A Tribute to William P. Murphy: Labor Law Trail-Blazer and Man of Unflinching Principle
Paul M. Secunda
Marquette University - Law School
Mississippi Law Journal, Vol. 77, No. 4, 2008
It is somewhat strange to write a tribute to a person that one has never had the pleasure to meet. Yet, I feel than I am compelled to write about a great man, William Bill Murphy, for in two significant ways he made my career as a law professor at the University of Mississippi School of Law a possibility.
First, post-Brown in 1950's Mississippi, Bill sought to make the transition to integration as painless as possible for his fellow Southerners and he would not accept talk about the illegitimacy of the Supreme Court or its constitutional holdings. Of course, he was mistaken in his optimism, but his adherence to the rule of law and to his principles, when many others sought to avoid the racial situation altogether, was not only praiseworthy, but utterly courageous.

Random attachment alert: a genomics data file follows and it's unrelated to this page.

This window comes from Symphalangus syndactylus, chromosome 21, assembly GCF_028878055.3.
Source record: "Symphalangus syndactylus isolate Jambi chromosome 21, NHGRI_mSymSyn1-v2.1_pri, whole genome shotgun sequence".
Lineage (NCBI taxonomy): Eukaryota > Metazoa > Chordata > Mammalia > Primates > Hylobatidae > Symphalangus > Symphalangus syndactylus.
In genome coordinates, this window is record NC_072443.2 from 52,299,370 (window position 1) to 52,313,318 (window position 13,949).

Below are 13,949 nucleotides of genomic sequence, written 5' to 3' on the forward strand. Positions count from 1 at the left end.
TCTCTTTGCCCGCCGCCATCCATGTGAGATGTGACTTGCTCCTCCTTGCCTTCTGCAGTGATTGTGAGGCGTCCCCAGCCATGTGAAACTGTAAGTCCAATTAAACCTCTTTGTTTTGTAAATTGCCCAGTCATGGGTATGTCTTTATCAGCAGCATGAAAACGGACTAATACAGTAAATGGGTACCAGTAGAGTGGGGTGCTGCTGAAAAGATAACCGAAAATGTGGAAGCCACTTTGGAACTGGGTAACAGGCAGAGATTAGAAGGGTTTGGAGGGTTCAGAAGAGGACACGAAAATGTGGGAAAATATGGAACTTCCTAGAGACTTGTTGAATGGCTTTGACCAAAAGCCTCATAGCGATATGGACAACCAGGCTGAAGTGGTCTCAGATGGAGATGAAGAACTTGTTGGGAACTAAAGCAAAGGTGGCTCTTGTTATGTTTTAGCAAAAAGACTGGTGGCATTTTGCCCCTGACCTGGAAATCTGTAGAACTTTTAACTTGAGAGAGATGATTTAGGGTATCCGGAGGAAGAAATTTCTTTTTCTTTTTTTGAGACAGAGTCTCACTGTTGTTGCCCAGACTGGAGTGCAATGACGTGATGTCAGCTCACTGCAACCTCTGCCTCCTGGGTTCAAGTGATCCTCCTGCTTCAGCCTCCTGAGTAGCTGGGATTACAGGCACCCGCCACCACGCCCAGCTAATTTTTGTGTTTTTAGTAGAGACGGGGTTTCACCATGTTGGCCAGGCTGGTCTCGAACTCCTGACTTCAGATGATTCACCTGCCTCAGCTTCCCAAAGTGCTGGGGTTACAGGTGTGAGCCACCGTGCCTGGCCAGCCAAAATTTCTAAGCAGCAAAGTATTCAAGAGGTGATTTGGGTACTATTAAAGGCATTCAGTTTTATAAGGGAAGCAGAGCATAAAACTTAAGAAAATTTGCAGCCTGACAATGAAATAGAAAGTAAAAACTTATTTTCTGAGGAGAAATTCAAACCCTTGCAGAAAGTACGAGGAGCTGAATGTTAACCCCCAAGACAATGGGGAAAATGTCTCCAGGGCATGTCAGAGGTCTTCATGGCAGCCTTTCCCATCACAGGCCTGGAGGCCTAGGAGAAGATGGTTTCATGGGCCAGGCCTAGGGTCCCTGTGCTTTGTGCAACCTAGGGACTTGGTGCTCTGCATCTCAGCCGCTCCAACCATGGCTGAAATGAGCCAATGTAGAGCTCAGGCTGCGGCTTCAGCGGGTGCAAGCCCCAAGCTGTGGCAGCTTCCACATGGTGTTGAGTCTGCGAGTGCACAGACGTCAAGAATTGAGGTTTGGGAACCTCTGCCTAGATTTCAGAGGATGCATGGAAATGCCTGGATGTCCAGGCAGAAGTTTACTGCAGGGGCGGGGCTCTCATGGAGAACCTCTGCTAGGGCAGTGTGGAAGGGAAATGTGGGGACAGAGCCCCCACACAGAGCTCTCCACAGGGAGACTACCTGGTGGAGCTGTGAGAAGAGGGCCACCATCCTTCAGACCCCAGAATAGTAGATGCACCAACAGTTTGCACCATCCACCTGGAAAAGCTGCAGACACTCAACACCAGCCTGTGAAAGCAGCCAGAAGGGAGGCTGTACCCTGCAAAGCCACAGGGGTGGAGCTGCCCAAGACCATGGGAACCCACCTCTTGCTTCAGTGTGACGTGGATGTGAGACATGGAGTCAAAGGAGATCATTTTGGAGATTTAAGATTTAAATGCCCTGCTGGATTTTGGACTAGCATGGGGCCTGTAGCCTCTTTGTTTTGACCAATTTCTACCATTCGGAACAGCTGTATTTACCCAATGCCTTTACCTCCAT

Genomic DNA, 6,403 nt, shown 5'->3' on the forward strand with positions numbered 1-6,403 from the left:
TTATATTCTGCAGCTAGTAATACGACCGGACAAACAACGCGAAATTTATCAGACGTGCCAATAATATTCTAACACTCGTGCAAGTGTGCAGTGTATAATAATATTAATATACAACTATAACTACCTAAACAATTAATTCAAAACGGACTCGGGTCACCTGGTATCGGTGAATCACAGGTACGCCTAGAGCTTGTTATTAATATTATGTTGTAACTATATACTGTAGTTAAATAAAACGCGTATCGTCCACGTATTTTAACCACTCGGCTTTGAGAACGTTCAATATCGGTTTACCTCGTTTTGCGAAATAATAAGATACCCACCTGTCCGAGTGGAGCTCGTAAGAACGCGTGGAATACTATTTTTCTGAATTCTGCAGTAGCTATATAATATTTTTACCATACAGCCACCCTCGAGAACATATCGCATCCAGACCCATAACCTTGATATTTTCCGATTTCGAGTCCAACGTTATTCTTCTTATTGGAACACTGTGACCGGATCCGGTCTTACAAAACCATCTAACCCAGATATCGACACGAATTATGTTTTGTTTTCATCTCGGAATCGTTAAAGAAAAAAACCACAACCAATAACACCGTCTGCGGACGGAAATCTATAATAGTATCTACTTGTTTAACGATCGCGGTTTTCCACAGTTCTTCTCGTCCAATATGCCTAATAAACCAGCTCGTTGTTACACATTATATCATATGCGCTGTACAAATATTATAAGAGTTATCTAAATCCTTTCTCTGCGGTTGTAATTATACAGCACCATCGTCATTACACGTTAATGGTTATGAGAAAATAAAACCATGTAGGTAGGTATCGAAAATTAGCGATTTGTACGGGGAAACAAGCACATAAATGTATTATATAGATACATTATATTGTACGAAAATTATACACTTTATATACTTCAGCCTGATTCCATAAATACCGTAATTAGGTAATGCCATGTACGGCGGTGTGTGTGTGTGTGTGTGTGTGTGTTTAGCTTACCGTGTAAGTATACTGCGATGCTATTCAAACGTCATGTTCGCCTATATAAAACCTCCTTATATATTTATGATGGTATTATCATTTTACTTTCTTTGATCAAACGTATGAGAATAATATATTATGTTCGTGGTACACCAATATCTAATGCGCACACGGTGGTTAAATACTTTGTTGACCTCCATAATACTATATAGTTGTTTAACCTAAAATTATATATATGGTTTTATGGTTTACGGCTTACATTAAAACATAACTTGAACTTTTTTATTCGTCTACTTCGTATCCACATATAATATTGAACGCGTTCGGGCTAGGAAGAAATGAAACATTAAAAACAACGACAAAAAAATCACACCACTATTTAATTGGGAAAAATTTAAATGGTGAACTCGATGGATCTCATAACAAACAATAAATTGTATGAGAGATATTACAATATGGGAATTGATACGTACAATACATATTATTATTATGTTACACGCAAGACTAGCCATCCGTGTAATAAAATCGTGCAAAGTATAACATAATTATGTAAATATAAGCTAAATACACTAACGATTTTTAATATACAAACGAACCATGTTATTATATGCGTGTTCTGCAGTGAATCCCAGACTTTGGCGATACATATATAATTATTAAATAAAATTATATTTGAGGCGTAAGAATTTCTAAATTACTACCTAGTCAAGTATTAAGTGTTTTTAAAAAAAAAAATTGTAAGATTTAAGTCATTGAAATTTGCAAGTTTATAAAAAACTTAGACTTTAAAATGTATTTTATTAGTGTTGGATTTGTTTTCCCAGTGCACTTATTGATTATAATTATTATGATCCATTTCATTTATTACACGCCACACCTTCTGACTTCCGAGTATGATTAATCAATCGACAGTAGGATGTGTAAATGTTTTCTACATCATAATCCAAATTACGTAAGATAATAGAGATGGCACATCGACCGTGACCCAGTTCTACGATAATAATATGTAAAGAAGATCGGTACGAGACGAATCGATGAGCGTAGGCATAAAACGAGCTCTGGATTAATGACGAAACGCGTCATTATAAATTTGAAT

Second, Bill used his position of prestige at the law school to state that labor unions were legitimate, reasonable, and important institutions for the development of the South. Although unions are still anathema to many in this region, his writings helped to raise the level of the dialogue immensely on this controversial topic.
So, quite simply, Bill Murphy, a man I never met, is a not only an inspiration to me, but a trail-blazer who made it possible for me to write freely about civil rights, labor, and employment issues in the Mississippi of today.
Number of Pages in PDF File: 4
Keywords: William Murphy, Bill Murphy, Mississippi, labor law, Brown
Date posted: March 19, 2008
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